10. The Minister had heard reports of disturbances at Medina but stated that he had called several people who had prayed in the Mosque throughout the day on Nov 20 and had seen no disruptions or undue incidents. He said that if there were any disturbances, the police had evidently stopped the troublemakers before they were able to enter the Mosque. (Separately, we have been given several, seemingly corroboratory, reports of some minor disturbances in Medina on Nov 20.)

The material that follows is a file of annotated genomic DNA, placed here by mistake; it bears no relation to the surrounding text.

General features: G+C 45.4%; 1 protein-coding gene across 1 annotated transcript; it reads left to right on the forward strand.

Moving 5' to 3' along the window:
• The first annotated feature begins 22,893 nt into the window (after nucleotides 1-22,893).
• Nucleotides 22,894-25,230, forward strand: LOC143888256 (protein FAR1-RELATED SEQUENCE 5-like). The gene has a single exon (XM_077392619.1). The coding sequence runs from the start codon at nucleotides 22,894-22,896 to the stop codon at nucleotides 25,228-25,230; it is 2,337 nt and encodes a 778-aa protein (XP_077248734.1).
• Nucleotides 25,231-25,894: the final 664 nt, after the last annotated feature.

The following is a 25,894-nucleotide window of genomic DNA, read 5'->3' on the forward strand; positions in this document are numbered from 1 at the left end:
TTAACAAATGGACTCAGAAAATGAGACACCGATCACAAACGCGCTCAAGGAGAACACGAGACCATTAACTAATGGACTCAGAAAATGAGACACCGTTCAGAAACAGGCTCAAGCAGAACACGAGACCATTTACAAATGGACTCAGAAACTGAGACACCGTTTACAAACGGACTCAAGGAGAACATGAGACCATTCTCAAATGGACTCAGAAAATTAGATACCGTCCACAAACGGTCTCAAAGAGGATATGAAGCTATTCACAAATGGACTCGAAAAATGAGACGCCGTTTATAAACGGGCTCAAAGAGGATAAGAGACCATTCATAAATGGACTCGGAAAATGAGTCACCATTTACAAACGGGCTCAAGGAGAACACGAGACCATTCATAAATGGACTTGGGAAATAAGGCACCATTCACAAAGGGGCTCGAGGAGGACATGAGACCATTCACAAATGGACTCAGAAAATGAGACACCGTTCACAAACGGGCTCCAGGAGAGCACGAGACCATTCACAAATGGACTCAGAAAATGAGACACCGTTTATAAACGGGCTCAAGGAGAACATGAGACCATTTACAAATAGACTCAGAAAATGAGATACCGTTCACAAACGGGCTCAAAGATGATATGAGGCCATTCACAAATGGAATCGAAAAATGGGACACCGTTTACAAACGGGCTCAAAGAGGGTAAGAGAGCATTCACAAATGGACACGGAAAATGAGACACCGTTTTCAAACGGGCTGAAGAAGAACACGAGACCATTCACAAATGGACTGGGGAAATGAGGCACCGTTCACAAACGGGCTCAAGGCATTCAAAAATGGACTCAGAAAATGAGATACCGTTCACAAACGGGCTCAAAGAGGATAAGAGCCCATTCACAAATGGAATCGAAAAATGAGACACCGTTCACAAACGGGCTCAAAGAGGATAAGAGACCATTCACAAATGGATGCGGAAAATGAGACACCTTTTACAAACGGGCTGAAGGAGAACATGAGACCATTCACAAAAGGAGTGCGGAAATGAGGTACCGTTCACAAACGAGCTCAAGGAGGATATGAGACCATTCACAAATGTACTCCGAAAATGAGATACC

11. I asked the Minister what he thought the results of the takeover would be, and he replied rather calmly: “Sooner or later they will be captured and beheaded.”

  1. Source: National Archives, RG 59, Central Foreign Policy File, D790536–0257. Secret; Niact Immediate; Exdis. Sent Niact Immediate to Dhahran and USLO Riyadh. Sent Immediate to Amman, Abu Dhabi, USINT Baghdad, Muscat, Damascus, Doha, Kuwait, Manama, Sana, Cairo, and London.
  2. In telegram 8039 from Jidda, November 21, the Embassy reported on the situation regarding the seizure of the Grand Mosque in Mecca. (National Archives, RG 59, Central Foreign Policy File, D790536–0192)